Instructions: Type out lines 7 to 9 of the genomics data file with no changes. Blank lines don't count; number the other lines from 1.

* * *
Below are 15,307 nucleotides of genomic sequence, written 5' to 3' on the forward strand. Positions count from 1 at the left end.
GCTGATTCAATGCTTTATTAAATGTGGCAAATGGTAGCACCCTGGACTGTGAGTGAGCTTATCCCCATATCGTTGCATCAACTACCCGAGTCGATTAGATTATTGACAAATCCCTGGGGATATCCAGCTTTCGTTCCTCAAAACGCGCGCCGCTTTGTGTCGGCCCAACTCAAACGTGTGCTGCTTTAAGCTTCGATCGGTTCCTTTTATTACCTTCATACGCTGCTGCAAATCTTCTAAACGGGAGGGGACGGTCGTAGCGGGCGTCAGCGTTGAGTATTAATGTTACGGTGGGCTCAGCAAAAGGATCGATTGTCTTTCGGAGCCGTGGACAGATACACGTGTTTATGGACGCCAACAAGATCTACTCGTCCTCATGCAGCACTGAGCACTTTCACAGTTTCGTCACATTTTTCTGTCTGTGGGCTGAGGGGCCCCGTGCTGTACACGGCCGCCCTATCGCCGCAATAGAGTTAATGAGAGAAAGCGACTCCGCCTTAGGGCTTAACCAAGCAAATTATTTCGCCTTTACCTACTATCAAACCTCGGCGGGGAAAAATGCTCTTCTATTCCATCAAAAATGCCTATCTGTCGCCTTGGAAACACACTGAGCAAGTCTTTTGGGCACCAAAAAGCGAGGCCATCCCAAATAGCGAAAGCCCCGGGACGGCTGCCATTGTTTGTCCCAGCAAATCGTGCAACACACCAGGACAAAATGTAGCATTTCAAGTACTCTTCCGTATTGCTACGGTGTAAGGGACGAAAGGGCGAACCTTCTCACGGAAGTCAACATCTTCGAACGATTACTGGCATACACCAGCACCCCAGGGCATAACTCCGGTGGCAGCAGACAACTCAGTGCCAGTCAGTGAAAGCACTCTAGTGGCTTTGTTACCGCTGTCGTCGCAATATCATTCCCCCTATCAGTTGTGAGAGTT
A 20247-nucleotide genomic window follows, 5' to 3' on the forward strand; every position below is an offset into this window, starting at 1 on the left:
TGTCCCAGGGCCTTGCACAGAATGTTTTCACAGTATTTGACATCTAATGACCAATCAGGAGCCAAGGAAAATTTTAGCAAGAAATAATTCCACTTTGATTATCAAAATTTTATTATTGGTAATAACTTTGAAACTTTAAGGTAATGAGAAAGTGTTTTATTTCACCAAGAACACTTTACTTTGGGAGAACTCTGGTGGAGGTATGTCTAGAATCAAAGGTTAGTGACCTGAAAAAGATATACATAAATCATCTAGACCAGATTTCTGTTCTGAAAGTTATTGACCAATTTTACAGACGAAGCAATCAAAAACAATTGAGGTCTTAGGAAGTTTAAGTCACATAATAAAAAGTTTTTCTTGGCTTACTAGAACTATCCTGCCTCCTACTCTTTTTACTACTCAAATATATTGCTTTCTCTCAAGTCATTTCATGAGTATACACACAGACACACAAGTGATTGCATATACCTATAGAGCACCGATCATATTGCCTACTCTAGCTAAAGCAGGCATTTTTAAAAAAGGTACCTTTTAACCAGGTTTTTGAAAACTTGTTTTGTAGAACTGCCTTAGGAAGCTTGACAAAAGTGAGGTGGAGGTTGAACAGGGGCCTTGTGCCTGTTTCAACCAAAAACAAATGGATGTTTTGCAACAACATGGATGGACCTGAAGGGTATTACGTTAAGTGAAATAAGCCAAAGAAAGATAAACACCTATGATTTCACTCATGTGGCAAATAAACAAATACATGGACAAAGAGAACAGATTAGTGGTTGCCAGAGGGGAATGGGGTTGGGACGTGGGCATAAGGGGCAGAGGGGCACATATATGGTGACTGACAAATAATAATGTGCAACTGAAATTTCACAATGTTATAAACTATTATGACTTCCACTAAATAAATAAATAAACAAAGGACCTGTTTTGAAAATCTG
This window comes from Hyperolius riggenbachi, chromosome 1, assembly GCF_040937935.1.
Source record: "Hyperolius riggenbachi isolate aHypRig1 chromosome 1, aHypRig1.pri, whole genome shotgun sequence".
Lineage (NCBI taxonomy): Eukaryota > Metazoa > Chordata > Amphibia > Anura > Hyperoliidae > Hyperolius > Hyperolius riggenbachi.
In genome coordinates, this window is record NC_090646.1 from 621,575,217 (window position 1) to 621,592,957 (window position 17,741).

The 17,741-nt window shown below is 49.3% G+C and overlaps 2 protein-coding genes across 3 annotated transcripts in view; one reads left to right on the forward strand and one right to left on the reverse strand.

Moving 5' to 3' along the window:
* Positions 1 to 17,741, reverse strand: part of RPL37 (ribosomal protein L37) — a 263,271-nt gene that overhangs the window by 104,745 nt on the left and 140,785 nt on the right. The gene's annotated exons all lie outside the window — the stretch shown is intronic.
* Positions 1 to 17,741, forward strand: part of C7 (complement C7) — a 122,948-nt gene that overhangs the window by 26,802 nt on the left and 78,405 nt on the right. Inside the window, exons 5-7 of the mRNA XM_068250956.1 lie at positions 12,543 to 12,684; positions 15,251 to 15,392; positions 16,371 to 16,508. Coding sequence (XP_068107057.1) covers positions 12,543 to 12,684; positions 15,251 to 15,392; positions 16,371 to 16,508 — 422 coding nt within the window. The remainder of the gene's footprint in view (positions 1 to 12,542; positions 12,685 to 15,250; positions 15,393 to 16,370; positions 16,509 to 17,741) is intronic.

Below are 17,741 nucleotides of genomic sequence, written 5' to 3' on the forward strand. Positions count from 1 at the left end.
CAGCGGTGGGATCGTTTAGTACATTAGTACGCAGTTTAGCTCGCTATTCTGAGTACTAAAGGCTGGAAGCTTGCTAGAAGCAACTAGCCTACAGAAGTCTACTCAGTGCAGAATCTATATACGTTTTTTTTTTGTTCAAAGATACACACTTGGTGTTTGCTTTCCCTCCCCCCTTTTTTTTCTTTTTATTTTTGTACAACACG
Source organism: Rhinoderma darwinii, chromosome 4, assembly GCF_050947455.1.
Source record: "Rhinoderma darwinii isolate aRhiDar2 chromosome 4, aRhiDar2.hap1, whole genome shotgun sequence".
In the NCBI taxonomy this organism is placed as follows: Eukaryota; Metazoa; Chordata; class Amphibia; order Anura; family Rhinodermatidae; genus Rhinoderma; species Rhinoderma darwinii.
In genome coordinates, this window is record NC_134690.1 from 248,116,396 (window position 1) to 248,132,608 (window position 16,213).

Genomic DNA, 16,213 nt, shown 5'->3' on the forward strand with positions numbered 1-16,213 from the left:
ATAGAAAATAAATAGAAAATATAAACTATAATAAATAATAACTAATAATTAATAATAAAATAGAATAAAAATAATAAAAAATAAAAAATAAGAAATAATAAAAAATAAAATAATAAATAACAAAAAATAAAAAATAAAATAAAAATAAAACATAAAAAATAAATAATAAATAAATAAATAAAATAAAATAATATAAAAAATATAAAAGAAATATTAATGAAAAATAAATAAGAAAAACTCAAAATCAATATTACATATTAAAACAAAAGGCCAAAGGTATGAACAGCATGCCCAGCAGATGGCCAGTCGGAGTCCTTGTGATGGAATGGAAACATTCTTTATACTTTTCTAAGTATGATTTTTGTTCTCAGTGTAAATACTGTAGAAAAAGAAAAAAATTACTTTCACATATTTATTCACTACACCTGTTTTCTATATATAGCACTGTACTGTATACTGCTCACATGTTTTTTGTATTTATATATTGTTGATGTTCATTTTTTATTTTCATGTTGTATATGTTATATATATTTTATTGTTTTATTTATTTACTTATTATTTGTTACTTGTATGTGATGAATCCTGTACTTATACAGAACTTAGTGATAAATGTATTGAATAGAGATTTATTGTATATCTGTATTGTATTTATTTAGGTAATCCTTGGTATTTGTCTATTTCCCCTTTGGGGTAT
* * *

Lineage (NCBI taxonomy): Eukaryota > Metazoa > Chordata > Amphibia > Anura > Hyperoliidae > Hyperolius > Hyperolius riggenbachi.
In genome coordinates, this window is record NC_090646.1 from 621,575,217 (window position 1) to 621,592,957 (window position 17,741).

The 17,741-nt window shown below is 49.3% G+C and overlaps 2 protein-coding genes across 3 annotated transcripts in view; one reads left to right on the forward strand and one right to left on the reverse strand.